Diptera types in the Canadian National Collection of Insects

Home | Part 1 | Part 2 | Part 3 | Part 4 | Supplement

Part 4

Cooper, B.E. and O'Hara, J.E. 1996. Diptera types in the Canadian National Collection of Insects. Part 4. Tachinidae. Agriculture and Agri-Food Canada, Research Branch, Publication 1918/B. ISBN 0-662-62254-5. 94 pp.

View the PDF file of Part 4

The primary type material of the family Tachinidae (Diptera) housed in the Canadian National Collection of Insects, as of 31 December 1994, is cataloged. The Tachinidae collection contains 897 holotypes, 239 associated allotypes, 35 lectotypes (no associated allolectotypes), 2 neotypes, and 117 species that are represented by syntypes. Reference to the original description of each taxon is cited. Label data associated with the specimens are quoted fully, except for paratypes and paralectotypes. A bibliography and an index to named taxa are provided. Certain lectotype fixations, particularly by Mesnil for nominal species described by Villeneuve, are recognized for the first time.

This work is the fourth, and last, in a series of catalogues on the Diptera types in the Canadian National Collection of Insects (CNC). The first, published in 1991, dealt with the Nematocera. The second, published in 1993, documented the types of brachyceran Diptera exclusive of the Schizophora. The third, currently in production, will cover the Schizophora exclusive of the Tachinidae. A brief history of the Diptera collection in the CNC is given in Part 1 of this series.

It is estimated that the Canadian National Collection of Insects houses approximately 250,000 specimens of the family Tachinidae. A large portion of these were collected by past members of the Diptera Unit, particularly A.R. Brooks, C.H. Curran, J.F. McAlpine, G.E. Shewell, J.R. Vockeroth, and D.M. Wood. The collection has been enhanced significantly by the addition of the personal tachinid collections of H.J. Reinhard (acquired 1968; specimens collected mostly from southwestern United States and Mexico), L.P. Mesnil (acquired 1970-1986; Old World specimens, including many types of J. Villeneuve), and W.R. Thompson (acquired 1969; Trinidad specimens), and through purchase of South American specimens from such private collectors as F. Plaumann and L.E. Peña. Holdings of Tachinidae in the CNC are largest for the Nearctic and Neotropical regions, though all zoogeographic regions of the world are represented.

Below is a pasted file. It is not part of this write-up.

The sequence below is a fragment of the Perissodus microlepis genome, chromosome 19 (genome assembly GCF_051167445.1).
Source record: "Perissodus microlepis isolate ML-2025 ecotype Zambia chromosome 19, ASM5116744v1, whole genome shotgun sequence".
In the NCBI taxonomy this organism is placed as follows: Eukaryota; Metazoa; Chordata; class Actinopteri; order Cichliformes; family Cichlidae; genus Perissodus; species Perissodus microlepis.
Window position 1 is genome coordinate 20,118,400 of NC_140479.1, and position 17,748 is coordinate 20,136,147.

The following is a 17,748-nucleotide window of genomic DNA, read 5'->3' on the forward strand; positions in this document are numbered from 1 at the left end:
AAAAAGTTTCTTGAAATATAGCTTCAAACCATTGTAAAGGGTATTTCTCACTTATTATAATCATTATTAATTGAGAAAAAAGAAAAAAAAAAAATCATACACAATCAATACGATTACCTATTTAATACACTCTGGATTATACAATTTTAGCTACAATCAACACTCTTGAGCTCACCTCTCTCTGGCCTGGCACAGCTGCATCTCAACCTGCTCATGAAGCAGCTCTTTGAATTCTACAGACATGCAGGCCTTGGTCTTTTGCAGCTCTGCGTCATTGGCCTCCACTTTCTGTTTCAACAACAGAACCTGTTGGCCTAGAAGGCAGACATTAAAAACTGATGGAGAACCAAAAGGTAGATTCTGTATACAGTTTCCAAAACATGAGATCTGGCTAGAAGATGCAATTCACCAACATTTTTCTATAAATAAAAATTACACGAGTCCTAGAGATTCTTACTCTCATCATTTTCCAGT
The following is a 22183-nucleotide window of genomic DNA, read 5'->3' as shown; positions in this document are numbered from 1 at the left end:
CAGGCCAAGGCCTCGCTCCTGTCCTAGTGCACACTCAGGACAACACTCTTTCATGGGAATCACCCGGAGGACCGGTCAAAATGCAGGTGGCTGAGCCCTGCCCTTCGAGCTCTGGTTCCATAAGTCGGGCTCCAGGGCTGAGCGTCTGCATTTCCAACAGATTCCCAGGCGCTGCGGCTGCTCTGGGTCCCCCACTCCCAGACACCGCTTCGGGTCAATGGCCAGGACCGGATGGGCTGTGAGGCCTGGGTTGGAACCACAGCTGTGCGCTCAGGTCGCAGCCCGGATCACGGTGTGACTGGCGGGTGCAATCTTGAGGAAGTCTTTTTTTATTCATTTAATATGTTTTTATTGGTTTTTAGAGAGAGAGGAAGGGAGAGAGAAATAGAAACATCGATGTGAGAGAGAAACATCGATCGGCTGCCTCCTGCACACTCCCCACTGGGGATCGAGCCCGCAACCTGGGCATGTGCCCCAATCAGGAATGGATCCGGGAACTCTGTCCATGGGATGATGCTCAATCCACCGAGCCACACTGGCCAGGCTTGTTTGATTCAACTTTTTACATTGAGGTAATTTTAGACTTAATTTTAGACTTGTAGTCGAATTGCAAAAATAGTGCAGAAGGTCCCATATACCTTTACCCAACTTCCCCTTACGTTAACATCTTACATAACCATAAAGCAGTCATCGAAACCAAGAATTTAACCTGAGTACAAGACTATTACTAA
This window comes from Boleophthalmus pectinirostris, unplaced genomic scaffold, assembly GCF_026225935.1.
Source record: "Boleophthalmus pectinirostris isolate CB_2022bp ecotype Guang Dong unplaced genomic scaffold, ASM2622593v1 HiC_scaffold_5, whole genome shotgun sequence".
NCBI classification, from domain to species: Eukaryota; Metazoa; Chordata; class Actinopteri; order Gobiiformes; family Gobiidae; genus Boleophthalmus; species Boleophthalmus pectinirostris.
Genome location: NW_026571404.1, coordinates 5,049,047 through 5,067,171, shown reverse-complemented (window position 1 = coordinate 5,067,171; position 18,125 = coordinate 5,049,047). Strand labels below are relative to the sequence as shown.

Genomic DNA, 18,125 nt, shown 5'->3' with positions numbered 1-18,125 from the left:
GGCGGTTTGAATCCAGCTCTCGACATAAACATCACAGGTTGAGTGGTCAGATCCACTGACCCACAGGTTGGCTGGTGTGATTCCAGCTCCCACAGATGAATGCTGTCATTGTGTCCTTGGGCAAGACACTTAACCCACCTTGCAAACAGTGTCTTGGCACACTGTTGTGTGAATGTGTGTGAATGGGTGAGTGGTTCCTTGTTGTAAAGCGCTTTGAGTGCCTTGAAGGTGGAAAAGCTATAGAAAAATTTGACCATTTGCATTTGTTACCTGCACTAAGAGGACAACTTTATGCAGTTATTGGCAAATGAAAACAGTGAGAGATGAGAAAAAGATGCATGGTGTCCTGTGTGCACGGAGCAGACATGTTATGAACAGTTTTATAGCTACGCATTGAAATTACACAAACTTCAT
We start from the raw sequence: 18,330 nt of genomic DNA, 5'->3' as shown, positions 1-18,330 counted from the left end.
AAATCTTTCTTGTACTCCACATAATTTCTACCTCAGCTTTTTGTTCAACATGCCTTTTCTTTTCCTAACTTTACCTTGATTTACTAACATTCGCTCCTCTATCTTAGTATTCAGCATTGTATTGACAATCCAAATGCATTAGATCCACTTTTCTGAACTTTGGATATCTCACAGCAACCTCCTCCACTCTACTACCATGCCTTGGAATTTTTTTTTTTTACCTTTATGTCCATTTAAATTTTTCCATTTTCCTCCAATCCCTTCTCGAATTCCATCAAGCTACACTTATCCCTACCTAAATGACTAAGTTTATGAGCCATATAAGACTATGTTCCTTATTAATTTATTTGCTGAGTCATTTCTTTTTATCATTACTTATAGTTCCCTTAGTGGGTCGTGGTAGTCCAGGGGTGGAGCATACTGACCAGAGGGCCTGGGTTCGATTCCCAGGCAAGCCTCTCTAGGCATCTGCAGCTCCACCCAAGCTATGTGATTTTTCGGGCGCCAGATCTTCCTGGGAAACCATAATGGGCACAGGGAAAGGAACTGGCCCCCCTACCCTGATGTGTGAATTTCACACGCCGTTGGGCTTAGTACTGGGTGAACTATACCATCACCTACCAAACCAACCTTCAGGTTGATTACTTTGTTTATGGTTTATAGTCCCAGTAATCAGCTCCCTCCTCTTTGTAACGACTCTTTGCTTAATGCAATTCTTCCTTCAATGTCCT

The number of primary types of Tachinidae in the CNC, as of 31 December 1994, totals 1051. More than 90% of these represent nominal species described by seven authors, namely H.J. Reinhard (267 primary types), L.P. Mesnil (250), J. Villeneuve (178), W.R. Thompson (118), C.H. Curran (91), A.R. Brooks (58), and J.D. Tothill (22).

The format of this work is very similar to that in previous Parts of the series. Entries are arranged alphabetically by genus and species, using the original combinations and spellings. Subgeneric names are included if they were used in the original description of a new species, and are placed in alphabetical order following names without subgenera. Each entry includes the following information: name of taxon and author, year of publication, abbreviated reference (volume number and page where description begins), and current name of country of origin of holotype. Label data associated with each primary type and allotype are cited in full, with diagonal lines separating information given on separate labels (a diagonal line not followed by a space indicates that the diagonal line is present on the label). The number of paratypes or paralectotypes is given along with their country or province/state of origin. The sex of each specimen is given. Notes about nomenclature, genitalic dissections, major damage to primary types, etc., are included under Remarks. For additional information about the names of Mesnil, see "The tachinid taxa of Louis P. Mesnil, with notes on nomenclature (Insecta: Diptera)" (O'Hara, in press). Certain lectotype fixations, particularly by Mesnil for nominal species described by Villeneuve, are recognized for the first time.

First published on the NADS website on 28 March 2003
Last update: 29 May 2006
J.E. O'Hara